U.S. District Judge Phyllis Hamilton, of the Northern District of California, ruled Thursday that a class action lawsuit filed against Ripple and affiliated subsidiaries and individuals would not be shifted back to lower courts after lawyers for the company first moved to district court last year.
This is a “minor but meaningful victory” for the firm, said Kobre Kim attorney Jake Chervinsky on Twitter.
Stephen Palley, a partner at Anderson Kill, previously told CoinDesk that typically, corporate defendants in cases feel more comfortable with federal courts as lower court juries and judges are locally selected and thus could be more sympathetic to plaintiffs.
Chervinsky agreed, noting that “Ripple fought hard” to keep the case at the federal court level.
The case centers around XRP. The plaintiffs in the case allege that Ripple issued the cryptocurrency as an unregistered securities offering, a claim Ripple has frequently denied.
Ripple Labs, its subsidiary XRP II, CEO Brad Garlinghouse and a number of other individuals have been named as defendants in the case.
Despite Ripple’s win on the jurisdictional question, “the case won’t go to trial for years, if it goes to trial at all,” Chervinsky told CoinDesk via email. The lawsuit will have to move past several other stages, starting with a likely motion to dismiss.
“Ripple will argue that the complaint fails to state a legally cognizable claim as a matter of law, even assuming all the allegations in the complaint are true,” he said.
If a judge rules against such a motion, or if Ripple decides not to file one, the plaintiffs can then file for class certification. Right now, Chervinsky explained, “the lawsuit is styled as a class action but technically does not become one until and unless the Court grants a motion for class certification.”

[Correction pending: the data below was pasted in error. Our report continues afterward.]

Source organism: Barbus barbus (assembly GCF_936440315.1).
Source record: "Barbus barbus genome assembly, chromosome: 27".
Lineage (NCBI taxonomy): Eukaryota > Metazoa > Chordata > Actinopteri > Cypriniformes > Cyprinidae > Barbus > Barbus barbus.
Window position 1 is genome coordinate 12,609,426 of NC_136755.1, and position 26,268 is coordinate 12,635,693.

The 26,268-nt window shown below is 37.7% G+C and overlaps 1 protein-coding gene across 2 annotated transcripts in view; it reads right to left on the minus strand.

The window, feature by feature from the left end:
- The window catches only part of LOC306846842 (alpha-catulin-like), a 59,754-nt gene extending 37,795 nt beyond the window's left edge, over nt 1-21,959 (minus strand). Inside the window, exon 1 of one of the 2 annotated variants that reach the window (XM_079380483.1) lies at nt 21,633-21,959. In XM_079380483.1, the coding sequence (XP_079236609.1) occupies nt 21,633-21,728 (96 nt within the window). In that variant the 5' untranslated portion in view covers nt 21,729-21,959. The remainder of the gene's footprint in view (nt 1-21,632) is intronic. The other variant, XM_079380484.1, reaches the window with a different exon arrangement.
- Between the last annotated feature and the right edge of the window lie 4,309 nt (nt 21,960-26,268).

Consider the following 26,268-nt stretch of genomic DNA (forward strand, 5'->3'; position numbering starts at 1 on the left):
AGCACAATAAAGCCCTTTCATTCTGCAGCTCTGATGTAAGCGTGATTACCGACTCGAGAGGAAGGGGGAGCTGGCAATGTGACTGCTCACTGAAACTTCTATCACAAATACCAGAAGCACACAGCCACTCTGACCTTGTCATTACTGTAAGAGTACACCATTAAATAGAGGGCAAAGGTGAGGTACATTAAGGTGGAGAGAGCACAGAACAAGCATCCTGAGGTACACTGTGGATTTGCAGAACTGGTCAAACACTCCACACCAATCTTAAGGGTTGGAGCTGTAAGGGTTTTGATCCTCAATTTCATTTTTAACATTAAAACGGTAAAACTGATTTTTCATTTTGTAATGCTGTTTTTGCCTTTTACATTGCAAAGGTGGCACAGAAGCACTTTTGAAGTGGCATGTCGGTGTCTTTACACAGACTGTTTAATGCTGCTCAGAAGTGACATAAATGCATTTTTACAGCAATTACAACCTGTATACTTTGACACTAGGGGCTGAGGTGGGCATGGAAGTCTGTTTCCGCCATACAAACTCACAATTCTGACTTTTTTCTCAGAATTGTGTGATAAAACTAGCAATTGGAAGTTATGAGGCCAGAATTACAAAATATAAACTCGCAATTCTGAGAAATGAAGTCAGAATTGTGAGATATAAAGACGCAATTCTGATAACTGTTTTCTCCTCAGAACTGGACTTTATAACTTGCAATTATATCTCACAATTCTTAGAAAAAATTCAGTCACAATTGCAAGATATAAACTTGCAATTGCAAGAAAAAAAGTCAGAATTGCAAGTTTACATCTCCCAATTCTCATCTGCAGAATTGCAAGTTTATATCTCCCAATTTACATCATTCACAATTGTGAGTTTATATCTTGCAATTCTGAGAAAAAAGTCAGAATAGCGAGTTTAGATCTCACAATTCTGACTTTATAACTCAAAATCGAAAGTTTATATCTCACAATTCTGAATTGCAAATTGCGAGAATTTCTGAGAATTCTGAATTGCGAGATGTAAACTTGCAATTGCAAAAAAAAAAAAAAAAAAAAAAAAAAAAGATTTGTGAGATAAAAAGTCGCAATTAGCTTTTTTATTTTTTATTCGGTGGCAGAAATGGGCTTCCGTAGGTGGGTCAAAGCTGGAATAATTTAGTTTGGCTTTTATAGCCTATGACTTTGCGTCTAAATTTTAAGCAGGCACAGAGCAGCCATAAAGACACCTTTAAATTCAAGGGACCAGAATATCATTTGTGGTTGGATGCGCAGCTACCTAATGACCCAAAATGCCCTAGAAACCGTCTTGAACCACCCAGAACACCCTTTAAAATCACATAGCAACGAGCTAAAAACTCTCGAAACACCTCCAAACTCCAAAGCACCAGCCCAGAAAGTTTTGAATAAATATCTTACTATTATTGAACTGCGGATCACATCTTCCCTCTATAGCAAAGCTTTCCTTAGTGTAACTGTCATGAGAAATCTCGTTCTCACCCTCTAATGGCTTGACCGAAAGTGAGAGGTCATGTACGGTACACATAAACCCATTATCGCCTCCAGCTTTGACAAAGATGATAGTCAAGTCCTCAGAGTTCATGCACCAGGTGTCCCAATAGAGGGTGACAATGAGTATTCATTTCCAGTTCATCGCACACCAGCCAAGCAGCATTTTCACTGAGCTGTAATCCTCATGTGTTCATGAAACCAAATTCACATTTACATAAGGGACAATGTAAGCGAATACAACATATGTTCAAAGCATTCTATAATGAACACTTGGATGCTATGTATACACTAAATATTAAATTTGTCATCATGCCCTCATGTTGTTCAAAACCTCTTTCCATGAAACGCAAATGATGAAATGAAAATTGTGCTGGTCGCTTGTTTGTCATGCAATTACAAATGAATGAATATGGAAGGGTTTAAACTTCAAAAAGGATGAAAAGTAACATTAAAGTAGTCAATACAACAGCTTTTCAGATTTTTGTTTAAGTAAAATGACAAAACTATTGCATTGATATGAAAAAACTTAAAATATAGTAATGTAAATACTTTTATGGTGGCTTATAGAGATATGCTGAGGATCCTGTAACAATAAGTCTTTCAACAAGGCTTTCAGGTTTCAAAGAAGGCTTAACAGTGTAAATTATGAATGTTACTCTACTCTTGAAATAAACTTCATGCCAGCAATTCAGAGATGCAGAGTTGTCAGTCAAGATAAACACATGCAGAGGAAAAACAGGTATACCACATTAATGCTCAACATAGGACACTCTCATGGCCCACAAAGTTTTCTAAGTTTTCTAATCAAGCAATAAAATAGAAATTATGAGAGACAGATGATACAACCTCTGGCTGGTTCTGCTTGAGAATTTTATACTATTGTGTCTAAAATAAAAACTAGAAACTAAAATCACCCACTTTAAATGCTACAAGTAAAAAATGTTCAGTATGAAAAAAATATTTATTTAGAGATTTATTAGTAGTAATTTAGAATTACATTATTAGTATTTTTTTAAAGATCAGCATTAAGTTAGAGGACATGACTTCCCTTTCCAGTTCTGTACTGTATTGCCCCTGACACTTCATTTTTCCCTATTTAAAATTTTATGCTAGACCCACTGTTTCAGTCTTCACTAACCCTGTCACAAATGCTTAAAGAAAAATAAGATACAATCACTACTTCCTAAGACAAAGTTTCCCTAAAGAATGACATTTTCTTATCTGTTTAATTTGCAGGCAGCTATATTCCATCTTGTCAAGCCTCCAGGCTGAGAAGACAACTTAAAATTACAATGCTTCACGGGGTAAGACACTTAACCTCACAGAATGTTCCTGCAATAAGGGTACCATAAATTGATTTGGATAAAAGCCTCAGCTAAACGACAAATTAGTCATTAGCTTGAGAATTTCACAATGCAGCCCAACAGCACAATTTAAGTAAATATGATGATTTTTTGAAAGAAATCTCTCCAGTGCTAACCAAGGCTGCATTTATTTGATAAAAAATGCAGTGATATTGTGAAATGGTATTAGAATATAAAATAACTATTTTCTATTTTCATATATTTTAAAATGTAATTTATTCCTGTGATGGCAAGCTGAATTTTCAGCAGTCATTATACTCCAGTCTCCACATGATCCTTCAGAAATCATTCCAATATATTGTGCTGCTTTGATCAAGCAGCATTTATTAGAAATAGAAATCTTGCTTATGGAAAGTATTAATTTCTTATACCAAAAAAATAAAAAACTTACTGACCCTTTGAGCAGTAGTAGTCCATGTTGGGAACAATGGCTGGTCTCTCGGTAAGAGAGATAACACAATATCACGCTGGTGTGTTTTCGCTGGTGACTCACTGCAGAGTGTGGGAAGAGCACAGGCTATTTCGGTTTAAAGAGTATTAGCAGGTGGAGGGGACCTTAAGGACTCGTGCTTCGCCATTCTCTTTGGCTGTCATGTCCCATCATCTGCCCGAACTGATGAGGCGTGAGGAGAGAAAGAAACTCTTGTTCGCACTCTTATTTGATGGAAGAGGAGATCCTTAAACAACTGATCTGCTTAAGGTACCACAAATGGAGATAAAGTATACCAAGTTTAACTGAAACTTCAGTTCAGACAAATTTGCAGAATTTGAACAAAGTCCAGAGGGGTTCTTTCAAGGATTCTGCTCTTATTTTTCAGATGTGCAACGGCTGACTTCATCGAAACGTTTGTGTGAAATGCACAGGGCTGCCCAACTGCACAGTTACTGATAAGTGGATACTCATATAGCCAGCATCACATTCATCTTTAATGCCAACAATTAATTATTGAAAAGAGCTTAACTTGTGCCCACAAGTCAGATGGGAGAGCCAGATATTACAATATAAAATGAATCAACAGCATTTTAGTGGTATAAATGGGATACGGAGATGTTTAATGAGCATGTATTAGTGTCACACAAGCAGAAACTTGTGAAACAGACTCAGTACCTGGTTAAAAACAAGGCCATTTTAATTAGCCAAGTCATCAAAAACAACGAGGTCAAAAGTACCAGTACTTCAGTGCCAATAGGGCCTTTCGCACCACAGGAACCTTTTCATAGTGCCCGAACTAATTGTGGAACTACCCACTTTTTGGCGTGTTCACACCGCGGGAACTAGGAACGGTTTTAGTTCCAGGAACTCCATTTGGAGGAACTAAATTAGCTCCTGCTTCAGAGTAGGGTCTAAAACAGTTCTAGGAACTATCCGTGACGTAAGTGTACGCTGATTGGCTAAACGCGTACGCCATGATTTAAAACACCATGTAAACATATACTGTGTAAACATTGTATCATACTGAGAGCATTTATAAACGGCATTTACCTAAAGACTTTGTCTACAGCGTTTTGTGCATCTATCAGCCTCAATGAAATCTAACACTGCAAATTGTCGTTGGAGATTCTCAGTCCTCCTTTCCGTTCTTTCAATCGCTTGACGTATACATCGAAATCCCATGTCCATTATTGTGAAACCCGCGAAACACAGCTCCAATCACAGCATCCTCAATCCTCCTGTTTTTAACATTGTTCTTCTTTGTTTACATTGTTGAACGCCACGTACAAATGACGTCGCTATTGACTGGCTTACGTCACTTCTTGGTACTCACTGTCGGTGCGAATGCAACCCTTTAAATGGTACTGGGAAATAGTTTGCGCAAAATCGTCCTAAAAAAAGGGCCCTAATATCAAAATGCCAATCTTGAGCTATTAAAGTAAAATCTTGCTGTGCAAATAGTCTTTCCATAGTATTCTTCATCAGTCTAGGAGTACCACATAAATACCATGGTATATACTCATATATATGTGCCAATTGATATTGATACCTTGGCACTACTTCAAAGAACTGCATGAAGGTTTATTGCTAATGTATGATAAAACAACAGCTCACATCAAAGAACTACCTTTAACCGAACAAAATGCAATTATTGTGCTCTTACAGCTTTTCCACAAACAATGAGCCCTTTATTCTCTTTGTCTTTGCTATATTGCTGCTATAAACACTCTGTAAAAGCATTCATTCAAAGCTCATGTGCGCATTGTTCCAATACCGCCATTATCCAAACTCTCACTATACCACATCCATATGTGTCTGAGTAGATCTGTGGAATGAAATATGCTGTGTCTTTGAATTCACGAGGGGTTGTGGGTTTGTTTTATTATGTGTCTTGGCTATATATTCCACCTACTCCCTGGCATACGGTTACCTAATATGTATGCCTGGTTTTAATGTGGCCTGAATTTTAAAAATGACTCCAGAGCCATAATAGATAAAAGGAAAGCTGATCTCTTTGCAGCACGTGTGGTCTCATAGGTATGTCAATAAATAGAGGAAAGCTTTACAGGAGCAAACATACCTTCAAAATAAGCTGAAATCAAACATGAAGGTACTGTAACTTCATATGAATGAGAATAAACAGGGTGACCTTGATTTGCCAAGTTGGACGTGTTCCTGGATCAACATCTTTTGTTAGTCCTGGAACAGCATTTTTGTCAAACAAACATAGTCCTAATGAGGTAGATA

Only then can the discovery process begin, which would include plaintiffs and defendants exchanging documents, answering questions and conducting depositions.
The case would still have to sort through motions for summary judgment before the judge can determine whether a trial is necessary.
It is entirely possible the case may end prior to this, however. Ripple and the plaintiffs may choose to settle the case, though Chervinsky does not believe this can happen in the immediate future due to procedural roadblocks.
In particular, any settlement prior to class certification would result in individual payouts to the plaintiffs currently attached to the lawsuit. This would not prevent any future lawsuits from being filed against Ripple, and the investors suing the firm would likely not recover much of the funds.
Should the parties settle after class certification, members of the class would waive their rights to another lawsuit, which the company would likely prefer.
“As a result, there isn’t much incentive for Ripple or the plaintiffs to settle the case before the class certification stage,” Chervinsky said.
He noted that while this case has been before the court system since May 2018, very litigation has actually occurred. “Ripple still hasn’t had to file a substantive response to any of the plaintiffs’ complaints,”Chervinsky said, adding:
“This demonstrates a few points: (1) Ripple’s litigation team seems comfortable delaying the case as long as possible; (2) assuming Ripple’s strategy is to delay, they are so far executing that strategy with great success; and (3) it will probably be a very long time – on the order of months or years – before this dispute is finally resolved.”
According to Thursday’s ruling, the parties now have two weeks to meet and determine how they might want to proceed. The plaintiffs have 30 days to file an amended consolidated complaint, while Ripple has 30 days to file a motion to dismiss or notify the court that it does not intend to do so.
Read the full ruling here:
Ripple Denial of Motion to … by on Scribd
Ripple CEO Brad Garlinghouse image via CBInsights